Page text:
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To explain two new Financial Industry Regulatory Authority (FINRA) rule provisions, effective February 5, 2018, that were designed to provide firms with more effective…
To explain two new Financial Industry Regulatory Authority (FINRA) rule provisions, effective February 5, 2018, that were designed to provide firms with more effective tools to address suspected financial exploitation of seniors and other vulnerable adults, a new Rule 2165, Financial Exploitation of Specified Adults, and an amended Rule 4512, the “Trusted Contact Person” amendment.
Mentions FINRA’s and US Securities and Exchange Commission’s (SEC’s) longstanding concern about schemes targeting the financial assets of seniors. Provides an overview of the rule changes, including the safe harbor under Rule 2165, which specifies the conditions under which it is permissible for a firm to place a temporary hold on a disbursement, the obligations generated by the decision to place such a temporary hold, and the requirement under amended Rule 4512 for a firm to make reasonable efforts to obtain the name and contact information of a Trusted Contact Person (TCP) for each non-institutional customer’s account.
The new FINRA rule provisions create obligations for firms and also provide firms with optional additional tools to address potential financial exploitation of certain customers.
Firms should be mindful that they must develop appropriate procedures, controls, and training around the authority to place a temporary hold on a customer disbursement.
This article contains valuable information about recent FINRA rule changes and practical guidance from experienced securities lawyers.
The purpose of this paper is to examine libraries’ responsibility to engage with and support communities of color as they challenge systemic racism, engage in the…
The purpose of this paper is to examine libraries’ responsibility to engage with and support communities of color as they challenge systemic racism, engage in the political process, and exercise their right to free speech. Many libraries have ignored the Black Lives Matter (BLM) movement, citing the need to maintain neutrality. Despite extensive scholarship questioning the validity of this concept, the framing of library neutrality as nonpartisanship continues. This paper examines librarianship’s engagement with, and disengagement from black communities through the lens of the BLM movement. It also explores the implications of education, engagement, and activism for people of color and libraries today.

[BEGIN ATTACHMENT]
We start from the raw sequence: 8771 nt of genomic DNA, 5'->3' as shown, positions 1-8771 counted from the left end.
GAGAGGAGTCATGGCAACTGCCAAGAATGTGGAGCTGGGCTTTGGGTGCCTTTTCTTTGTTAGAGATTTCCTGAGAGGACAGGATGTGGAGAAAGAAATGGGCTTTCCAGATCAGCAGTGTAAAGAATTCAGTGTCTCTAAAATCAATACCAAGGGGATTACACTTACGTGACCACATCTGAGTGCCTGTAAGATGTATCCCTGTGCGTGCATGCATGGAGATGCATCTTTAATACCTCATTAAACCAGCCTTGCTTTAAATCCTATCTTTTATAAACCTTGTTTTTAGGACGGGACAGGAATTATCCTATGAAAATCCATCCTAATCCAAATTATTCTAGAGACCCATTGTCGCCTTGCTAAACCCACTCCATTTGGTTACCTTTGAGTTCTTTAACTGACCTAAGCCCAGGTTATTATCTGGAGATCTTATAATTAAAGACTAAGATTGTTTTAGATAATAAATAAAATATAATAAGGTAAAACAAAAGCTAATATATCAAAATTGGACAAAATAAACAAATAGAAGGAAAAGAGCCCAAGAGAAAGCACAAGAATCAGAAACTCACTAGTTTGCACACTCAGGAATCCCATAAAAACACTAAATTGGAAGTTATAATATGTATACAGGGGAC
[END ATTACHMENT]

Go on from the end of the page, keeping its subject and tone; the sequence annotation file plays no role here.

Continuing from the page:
The authors have engaged the topic from a critical race perspective as a practice in exercising voice – telling stories, presenting counterstories, and practicing advocacy (Ladson-Billings, 1998).
The assertion that libraries have been socially and politically neutral organizations is ahistorical. When libraries decide not to address issues relevant to people of color, they are not embodying neutrality; they are actively electing not to support the information and service needs of a service population. In order for libraries to live up to their core values, they must engage actively with communities, especially when those communities are in crisis.
As a service field, librarianship has an ethos, values, and history that parallel those of many other service fields. This paper has implications for developing understanding of questions about equitable service provision.
The purpose of this paper is to examine the capacity for trade unions to mobilise internationally by considering how stevedores in Australia successfully internationalised…
The purpose of this paper is to examine the capacity for trade unions to mobilise internationally by considering how stevedores in Australia successfully internationalised a major dispute.
The paper reports the findings of a single case study of the “waterfront dispute” of 1998, an industrial dispute in the Australian stevedoring industry which included the mobilisation of unions internationally. This case study is one of the four cases in a PhD research project, which examined international trade union activity in the mining, manufacturing, banking and stevedoring industries. The methodology included semi‐structured interviews with trade union leaders and activists, as well as document analysis, and involved comparative analysis across the four case studies.
Australian stevedores or “wharfies” were well placed to mobilise internationally due to a combination of internal and external factors. In particular, the Maritime Union of Australia's long‐standing support for international causes, largely due to its left‐wing, internationalist politics, resulted in the union gaining significant support from unions internationally. Important external factors included the nature of the stevedoring industry, with its organic link to other industry sectors, combined with the neo‐liberal approach adopted in Australia which also influenced the internationalisation of the union campaign.
The study provides the opportunity to consider capacity for international mobilisation in the stevedoring industry and the contingent nature of international campaigns, with wider implications for union strategies in other industry sectors.
The paper contains an in‐depth analysis of a major dispute in the Australian stevedoring industry and makes a significant contribution to the expanding literature on the internationalisation of union campaigns and union strategy.